True Gas Tank Capacity

Discussion in 'Dyna Models' started by Hoople, Aug 18, 2009.

  1. Hoople

    Hoople Account Removed

    I have a New 2009 Dyna Low Rider and had a question about true gas tank capacity. The owners manual states the fuel tank capacity is 4.8 US gallons. I can ride until the physical needle on the gas gauge is at the bottom of the red bar. Along with that, the digital display readout says r6 meaning I have 6 miles left on reserve.
    Now I can pull into a gas station and can only put in 3.8 gallons. Not a drop more. Were did the entire extra gallon go. Is this normal?

    Tks! Hoople
  2. sanec1

    sanec1 Active Member

    Welcome to the forum. I've posted a similar question. I'm not concerned with gas mileage, more with how far I can go on a tank of gas. The gauge is more of a guide than anything. I have an inch and a half of gas left when the reserve light comes on. Try a search using "gas consumption" or "mileage" and see what comes up. I'm thinking of gassing up, taking some spare gas with me and see how far I go with a full tank.
  3. Hoople

    Hoople Account Removed

    I was thinking of doing the same thing about bringing along a gas can. I could understand a difference of maybe a quart or so but a gallon is a lot.
    When my reserve says I have only 6 miles to go till empty, I actually have a Gallon of gas in the tank. Made no sense to me.
    I like the idea of bringing along some gas for a ride!


    GOING UP Banned

    The extra gallon of fuel is still in your tank, dont trust your gauge or the digital readout, if you can go 150-175 miles on that 3.8 gallons do it, and then fill up.
  5. wildey

    wildey Active Member

    I have an 08 ultra with a 6 gallon. Same issues, gauge dead on empty, miles to go no longer showing and it only takes 4.8 gallons I think once it took 5.

    I look in the tank and can't see anything except the filter, pump etc. I swear Im just going to drain the tank next time and see how much is really left.

    I have thought about carrying a gallon too and doing it that way but I think I would feel more comfortable in the pole barn at home
  6. Hoople

    Hoople Account Removed

    My guess would be since this bike is FI and the pump is in the tank, it must have at least a gallon to cover the pump so it wont suck air..Maybe the fuel cools the electric motor so some has to be in it?? I don't know just a wild guess. At the same time you would think the owners manual would say something about it. By reading the manual, you think you have near 5 gallons and you may not. Going to do the "ride with a gallon thing" and post results.
    Unless of course someone knows the real answer!:)
  7. TQuentin1

    TQuentin1 Well-Known Member Staff Member Moderator

    The light and/or readout are just reminders. They are NOT precision instruments.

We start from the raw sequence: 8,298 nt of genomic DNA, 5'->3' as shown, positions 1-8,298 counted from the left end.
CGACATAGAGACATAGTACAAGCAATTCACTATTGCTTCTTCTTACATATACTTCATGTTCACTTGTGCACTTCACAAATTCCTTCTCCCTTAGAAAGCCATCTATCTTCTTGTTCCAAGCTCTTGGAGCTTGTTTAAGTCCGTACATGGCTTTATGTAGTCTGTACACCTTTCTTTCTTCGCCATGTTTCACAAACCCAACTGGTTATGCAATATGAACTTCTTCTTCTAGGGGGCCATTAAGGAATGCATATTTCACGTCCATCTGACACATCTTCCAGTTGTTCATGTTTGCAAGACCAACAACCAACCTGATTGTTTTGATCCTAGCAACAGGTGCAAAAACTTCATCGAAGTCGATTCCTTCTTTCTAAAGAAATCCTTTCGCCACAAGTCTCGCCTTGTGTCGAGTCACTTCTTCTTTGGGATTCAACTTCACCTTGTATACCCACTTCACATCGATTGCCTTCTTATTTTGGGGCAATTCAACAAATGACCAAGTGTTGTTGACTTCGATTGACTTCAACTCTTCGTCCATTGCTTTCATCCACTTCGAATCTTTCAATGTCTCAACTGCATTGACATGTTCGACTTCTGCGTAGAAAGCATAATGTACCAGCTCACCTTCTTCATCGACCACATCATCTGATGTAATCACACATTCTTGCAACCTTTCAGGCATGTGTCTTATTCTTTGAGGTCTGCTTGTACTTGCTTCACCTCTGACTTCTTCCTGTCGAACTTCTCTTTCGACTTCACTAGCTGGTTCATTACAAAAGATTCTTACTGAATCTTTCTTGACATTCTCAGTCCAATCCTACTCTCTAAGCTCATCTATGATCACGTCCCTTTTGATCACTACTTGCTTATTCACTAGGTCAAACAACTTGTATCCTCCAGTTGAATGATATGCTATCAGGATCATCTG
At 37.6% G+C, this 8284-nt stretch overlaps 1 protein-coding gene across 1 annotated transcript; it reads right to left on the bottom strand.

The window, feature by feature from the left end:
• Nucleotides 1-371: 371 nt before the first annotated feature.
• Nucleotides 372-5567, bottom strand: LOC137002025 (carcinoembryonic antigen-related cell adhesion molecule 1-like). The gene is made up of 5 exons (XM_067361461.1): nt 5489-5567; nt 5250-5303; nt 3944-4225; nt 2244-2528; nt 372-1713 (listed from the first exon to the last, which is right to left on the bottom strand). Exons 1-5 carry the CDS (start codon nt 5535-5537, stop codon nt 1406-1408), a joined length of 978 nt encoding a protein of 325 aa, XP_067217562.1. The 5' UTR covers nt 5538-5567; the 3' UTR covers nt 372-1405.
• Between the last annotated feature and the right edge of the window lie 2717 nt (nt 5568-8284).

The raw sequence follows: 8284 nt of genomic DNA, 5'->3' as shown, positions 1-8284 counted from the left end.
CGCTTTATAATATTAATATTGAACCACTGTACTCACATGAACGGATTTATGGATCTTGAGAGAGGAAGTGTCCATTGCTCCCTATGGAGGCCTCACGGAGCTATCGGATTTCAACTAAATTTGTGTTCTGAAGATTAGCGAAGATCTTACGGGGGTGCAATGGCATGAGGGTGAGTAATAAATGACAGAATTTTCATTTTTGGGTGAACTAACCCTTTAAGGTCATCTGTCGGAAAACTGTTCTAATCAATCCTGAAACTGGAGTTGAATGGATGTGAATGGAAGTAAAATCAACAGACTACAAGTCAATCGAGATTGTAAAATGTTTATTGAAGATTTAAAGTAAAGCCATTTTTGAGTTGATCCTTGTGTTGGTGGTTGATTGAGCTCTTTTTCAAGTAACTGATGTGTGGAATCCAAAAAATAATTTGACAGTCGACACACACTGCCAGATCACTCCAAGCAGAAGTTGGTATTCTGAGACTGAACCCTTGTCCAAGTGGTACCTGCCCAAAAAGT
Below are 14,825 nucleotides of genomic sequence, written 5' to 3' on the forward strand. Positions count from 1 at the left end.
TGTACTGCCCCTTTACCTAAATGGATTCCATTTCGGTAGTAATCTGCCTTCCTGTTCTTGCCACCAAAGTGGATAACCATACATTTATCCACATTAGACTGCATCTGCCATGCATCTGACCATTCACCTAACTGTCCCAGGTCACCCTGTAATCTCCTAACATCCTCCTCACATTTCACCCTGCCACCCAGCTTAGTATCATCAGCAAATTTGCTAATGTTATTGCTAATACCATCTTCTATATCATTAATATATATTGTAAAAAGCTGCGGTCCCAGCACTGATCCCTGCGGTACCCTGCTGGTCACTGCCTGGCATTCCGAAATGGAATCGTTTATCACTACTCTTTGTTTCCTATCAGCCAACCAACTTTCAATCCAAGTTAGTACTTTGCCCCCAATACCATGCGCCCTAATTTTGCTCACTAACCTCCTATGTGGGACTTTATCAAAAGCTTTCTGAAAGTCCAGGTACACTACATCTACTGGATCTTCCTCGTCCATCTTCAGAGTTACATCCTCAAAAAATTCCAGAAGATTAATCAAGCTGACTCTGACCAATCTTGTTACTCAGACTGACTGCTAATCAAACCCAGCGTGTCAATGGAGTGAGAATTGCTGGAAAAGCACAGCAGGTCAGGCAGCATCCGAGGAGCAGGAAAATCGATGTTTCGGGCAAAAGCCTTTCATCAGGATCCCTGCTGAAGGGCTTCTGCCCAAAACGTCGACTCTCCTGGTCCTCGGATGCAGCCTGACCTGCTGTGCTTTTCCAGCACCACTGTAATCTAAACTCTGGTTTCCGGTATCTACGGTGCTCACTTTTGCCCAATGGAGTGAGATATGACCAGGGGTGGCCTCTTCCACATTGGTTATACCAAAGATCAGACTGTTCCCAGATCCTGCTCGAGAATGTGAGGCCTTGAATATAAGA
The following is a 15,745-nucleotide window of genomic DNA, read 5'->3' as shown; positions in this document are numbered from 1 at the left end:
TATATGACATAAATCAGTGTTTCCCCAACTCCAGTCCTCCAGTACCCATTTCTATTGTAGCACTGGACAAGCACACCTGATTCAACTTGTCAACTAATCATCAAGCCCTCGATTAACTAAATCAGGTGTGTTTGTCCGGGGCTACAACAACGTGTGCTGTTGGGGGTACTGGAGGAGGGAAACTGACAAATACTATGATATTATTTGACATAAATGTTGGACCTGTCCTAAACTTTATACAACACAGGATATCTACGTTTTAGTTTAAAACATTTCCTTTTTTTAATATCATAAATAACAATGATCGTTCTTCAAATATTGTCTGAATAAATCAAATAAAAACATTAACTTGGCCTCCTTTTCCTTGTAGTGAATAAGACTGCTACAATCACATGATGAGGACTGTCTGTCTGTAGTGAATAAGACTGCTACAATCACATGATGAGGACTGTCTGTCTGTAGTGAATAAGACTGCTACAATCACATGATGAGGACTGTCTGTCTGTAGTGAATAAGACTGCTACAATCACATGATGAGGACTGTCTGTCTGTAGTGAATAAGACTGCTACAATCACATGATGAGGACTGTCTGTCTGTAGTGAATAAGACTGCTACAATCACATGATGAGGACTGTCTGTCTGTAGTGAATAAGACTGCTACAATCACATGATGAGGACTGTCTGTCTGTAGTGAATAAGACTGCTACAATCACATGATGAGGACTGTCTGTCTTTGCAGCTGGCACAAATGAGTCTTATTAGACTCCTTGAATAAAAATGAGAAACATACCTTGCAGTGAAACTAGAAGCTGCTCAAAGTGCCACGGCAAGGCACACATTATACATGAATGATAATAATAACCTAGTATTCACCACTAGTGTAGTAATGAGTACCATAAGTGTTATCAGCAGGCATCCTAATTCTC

You guys might want to do it as an experiment so you really know. Next time you get the "light" or the readout, pick up your gallon tank of gas (with a know quantity in it!!) and continue running around until you completely run out. Don't do this riding at 75 mph in the fast lane!! Some path less traveled is better.

    Put the known amount in and go straight to the gas station. Top the tank off to the point where it is running out the overflow. Add the two quantities. That is your real capacity. Divide the trip odometer by the total you put in the tank. That is your average fuel mileage (at least on that run). Subtract 30 from the reading on the trip odometer. This is the absolute number of miles that you can run before you MUST find a station. Adjust these numbers over time based on what you learn in collecting data on number of miles vs. gas used to fill tank. Reset your trip odometer each time and keep a log.

  8. cyborg

    cyborg Active Member

    My 09 Super Glide gauge is the same way, on empty with still a gallon in the tank. BUT i would rather it be that way then the gauge on 1/8 of a tank and out of gas along the road.
  9. Mdbtyhtr

    Mdbtyhtr Member

    Electric fuel pumps must be submerged to keep them from overheating. It is the same for your car or truck. I would not want to run too low as it will effect the longevity of the pupm. Another thing, lean = Heat, if you were to run low and the fuel pump can't deliver the proper fuel volume/pressure, your injectors won't fire properly and you could burn a piston.

  10. NEWHD74FAN

    NEWHD74FAN Experienced Member Retired Moderators

    Also, running a fuel pump dry means it may damage internal seals because the fuel is a form of lubrication, and you may lose "prime", causing air cavitation and have a hard time starting up the pump again. Add to it all the "tank debris" flowing in there as well may get pumped through the system fouling the works. TQ is not being conservative when he says 30 miles...JMHO, been in some areas where it was like 50 miles (1 gallon typical) needed just in case...lose a "last gas" sign and your in trouble.